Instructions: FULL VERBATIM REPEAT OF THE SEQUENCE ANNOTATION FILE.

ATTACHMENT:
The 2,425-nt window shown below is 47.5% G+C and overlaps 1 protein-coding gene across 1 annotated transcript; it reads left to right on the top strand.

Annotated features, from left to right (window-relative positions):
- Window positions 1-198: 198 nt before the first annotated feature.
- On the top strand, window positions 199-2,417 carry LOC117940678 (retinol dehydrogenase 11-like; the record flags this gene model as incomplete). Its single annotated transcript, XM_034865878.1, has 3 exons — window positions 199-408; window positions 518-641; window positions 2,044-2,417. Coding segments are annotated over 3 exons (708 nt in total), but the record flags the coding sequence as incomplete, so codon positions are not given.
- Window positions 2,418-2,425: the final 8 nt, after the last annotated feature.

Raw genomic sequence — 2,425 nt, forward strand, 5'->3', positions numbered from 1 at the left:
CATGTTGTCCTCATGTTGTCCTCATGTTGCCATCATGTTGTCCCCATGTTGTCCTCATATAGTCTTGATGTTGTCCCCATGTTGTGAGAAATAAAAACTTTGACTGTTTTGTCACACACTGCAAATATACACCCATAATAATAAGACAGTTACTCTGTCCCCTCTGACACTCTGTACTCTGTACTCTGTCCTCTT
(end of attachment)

The 2,425-nt window shown below is 47.5% G+C and overlaps 1 protein-coding gene across 1 annotated transcript; it reads left to right on the top strand.

Annotated features, from left to right (window-relative positions):
- Window positions 1-198: 198 nt before the first annotated feature.
- On the top strand, window positions 199-2,417 carry LOC117940678 (retinol dehydrogenase 11-like; the record flags this gene model as incomplete). Its single annotated transcript, XM_034865878.1, has 3 exons — window positions 199-408; window positions 518-641; window positions 2,044-2,417. Coding segments are annotated over 3 exons (708 nt in total), but the record flags the coding sequence as incomplete, so codon positions are not given.
- Window positions 2,418-2,425: the final 8 nt, after the last annotated feature.

Raw genomic sequence — 2,425 nt, forward strand, 5'->3', positions numbered from 1 at the left:
CATGTTGTCCTCATGTTGTCCTCATGTTGCCATCATGTTGTCCCCATGTTGTCCTCATATAGTCTTGATGTTGTCCCCATGTTGTGAGAAATAAAAACTTTGACTGTTTTGTCACACACTGCAAATATACACCCATAATAATAAGACAGTTACTCTGTCCCCTCTGACACTCTGTACTCTGTACTCTGTCCTCTT